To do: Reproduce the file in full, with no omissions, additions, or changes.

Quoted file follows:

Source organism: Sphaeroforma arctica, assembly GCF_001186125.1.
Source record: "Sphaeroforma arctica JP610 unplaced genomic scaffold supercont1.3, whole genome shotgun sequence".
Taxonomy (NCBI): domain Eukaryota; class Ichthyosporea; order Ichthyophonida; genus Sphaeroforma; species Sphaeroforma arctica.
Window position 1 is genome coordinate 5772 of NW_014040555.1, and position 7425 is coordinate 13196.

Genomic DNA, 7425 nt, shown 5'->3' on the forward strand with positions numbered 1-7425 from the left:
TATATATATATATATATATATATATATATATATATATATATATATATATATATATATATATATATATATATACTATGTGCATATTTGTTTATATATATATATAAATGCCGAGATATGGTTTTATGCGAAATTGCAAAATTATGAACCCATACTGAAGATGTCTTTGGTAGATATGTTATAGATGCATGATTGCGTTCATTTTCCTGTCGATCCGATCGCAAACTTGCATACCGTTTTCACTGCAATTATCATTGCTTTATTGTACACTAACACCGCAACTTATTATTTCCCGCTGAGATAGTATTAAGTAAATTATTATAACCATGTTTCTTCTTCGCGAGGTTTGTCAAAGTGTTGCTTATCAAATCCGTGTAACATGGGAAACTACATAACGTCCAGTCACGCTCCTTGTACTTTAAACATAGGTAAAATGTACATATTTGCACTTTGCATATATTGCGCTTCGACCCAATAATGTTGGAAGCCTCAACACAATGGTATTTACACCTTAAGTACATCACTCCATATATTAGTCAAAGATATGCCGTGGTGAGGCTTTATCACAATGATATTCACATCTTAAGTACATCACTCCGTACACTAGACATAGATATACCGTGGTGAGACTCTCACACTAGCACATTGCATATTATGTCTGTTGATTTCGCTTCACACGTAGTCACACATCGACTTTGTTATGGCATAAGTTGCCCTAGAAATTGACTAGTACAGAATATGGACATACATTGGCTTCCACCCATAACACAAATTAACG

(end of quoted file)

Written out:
Source organism: Sphaeroforma arctica, assembly GCF_001186125.1.
Source record: "Sphaeroforma arctica JP610 unplaced genomic scaffold supercont1.3, whole genome shotgun sequence".
Taxonomy (NCBI): domain Eukaryota; class Ichthyosporea; order Ichthyophonida; genus Sphaeroforma; species Sphaeroforma arctica.
Window position 1 is genome coordinate 5772 of NW_014040555.1, and position 7425 is coordinate 13196.

Genomic DNA, 7425 nt, shown 5'->3' on the forward strand with positions numbered 1-7425 from the left:
TATATATATATATATATATATATATATATATATATATATATATATATATATATATATATATATATATATATACTATGTGCATATTTGTTTATATATATATATAAATGCCGAGATATGGTTTTATGCGAAATTGCAAAATTATGAACCCATACTGAAGATGTCTTTGGTAGATATGTTATAGATGCATGATTGCGTTCATTTTCCTGTCGATCCGATCGCAAACTTGCATACCGTTTTCACTGCAATTATCATTGCTTTATTGTACACTAACACCGCAACTTATTATTTCCCGCTGAGATAGTATTAAGTAAATTATTATAACCATGTTTCTTCTTCGCGAGGTTTGTCAAAGTGTTGCTTATCAAATCCGTGTAACATGGGAAACTACATAACGTCCAGTCACGCTCCTTGTACTTTAAACATAGGTAAAATGTACATATTTGCACTTTGCATATATTGCGCTTCGACCCAATAATGTTGGAAGCCTCAACACAATGGTATTTACACCTTAAGTACATCACTCCATATATTAGTCAAAGATATGCCGTGGTGAGGCTTTATCACAATGATATTCACATCTTAAGTACATCACTCCGTACACTAGACATAGATATACCGTGGTGAGACTCTCACACTAGCACATTGCATATTATGTCTGTTGATTTCGCTTCACACGTAGTCACACATCGACTTTGTTATGGCATAAGTTGCCCTAGAAATTGACTAGTACAGAATATGGACATACATTGGCTTCCACCCATAACACAAATTAACG